While it may seem like all content is created equal, there are two distinct categories that have risen to dominance – content creators and influencers. In order to create the most effective campaign strategy, it’s important to understand the difference between an influencer and a content creator in order to utilize each for the best effect.
These days we enjoy the luxury of being able to consume a near unlimited amount of content on the internet. We watch videos on our phones that teach us how to do new things, give us advice on what to buy, or simply entertain us. Digital marketers understand that capitalizing on this trend is a surefire way to gain interest and trust in a product or brand.
Keep reading to discover exactly what separates an influencer from a content creator and how both can help you build an audience into a strong community centered around your marketed product or brand.
Instagram: The Influencer vs. The Content Creator
Instagram is a major platform where you will find both content creators and influencers active. The difference between them is the way in which the two utilize Instagram for their goals. Content creators use Instagram mainly to showcase their content whereas influencers use the platform to create a community of engaged Instagram followers.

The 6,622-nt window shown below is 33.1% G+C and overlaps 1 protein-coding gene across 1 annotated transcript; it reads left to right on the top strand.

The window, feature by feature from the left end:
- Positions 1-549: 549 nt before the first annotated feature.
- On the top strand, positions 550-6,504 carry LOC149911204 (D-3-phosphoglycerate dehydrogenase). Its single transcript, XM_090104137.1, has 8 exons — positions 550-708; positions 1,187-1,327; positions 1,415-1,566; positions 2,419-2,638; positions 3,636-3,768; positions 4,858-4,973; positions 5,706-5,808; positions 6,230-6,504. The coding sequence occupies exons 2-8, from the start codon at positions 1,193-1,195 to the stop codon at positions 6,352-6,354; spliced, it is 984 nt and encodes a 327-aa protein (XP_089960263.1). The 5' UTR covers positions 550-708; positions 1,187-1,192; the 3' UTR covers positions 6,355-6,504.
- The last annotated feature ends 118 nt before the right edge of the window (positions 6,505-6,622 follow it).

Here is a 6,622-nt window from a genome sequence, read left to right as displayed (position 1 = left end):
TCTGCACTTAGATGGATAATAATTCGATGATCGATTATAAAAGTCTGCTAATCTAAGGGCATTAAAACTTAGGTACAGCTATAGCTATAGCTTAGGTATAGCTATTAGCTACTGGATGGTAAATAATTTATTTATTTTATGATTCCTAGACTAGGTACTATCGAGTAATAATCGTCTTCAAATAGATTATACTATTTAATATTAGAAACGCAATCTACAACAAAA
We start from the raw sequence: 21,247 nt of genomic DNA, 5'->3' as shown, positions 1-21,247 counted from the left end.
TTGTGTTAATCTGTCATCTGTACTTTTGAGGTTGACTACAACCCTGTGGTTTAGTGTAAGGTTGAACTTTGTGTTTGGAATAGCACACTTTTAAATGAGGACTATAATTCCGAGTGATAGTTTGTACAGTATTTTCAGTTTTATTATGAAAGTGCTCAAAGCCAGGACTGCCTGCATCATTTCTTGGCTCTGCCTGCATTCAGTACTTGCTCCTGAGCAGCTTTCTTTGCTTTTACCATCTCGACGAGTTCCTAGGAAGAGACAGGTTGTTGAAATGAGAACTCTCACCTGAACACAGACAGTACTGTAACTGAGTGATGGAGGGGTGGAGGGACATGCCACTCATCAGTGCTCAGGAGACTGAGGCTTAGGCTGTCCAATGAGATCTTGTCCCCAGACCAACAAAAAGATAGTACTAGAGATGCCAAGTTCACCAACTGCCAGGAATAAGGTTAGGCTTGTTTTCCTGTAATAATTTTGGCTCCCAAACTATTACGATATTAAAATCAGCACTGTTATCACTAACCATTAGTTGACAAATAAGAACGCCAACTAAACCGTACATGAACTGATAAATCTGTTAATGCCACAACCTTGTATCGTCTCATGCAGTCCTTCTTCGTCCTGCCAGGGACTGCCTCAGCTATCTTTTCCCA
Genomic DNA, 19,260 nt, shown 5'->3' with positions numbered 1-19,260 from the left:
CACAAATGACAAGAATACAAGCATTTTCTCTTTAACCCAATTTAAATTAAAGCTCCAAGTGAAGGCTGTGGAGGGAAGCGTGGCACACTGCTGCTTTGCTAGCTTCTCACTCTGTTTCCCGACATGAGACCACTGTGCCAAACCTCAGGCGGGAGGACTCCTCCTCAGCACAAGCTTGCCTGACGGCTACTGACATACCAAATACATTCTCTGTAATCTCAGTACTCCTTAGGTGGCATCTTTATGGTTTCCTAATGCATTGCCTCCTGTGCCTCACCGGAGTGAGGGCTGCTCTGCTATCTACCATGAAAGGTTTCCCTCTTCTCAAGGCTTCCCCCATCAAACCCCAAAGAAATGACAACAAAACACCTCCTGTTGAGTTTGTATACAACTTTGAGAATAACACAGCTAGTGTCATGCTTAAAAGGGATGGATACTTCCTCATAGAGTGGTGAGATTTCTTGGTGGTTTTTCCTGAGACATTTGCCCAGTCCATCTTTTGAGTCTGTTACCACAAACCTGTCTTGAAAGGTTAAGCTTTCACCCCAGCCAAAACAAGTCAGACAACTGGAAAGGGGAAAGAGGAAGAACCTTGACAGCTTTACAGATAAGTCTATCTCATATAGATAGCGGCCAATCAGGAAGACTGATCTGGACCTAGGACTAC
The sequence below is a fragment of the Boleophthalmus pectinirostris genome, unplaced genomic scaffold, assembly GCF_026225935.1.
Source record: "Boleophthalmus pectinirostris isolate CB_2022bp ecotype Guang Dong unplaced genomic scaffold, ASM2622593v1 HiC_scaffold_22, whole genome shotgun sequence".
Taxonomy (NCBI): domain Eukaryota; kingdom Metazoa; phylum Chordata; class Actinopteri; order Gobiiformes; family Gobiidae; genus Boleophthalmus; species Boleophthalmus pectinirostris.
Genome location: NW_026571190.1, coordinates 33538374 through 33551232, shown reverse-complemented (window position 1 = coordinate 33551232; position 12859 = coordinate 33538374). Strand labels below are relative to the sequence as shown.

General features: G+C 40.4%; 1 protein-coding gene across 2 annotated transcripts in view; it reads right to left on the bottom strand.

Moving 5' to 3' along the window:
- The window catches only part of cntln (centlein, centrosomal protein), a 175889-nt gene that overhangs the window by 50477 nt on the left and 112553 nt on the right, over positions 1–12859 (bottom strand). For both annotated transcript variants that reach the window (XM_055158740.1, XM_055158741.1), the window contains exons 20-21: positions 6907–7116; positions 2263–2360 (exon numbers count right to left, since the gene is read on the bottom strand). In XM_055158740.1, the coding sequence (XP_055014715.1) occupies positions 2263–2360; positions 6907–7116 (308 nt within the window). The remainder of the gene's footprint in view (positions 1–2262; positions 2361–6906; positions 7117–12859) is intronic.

A content creator on Instagram will likely have a profile that showcases their content over themselves. Content creators often go so far as to create secondary profiles for their content separate from their personal accounts. They don’t want anyone to be distracted from their content whether it’s photography, poetry, jewelry, paintings, or another type of art. They might not have the most followers on Instagram, but their skills guarantee that their work will be professional and aesthetically pleasing.
Influencers, conversely, are pushing their lifestyle as their product. This means that an influencer Instagram profile will highlight themselves. Whether their niche is cooking, travel, fashion, or makeup, the influencer’s face and personality are integral to their Instagram use. After all, it’s much easier to engage with someone when you see them as a person and not an anonymous account. An influencer also is more likely to know the best time to post on Instagram for engagement and to capitalize on the Instagram live feature to let followers in on their life in real time.
YouTube: The Influencer vs. The Content Creator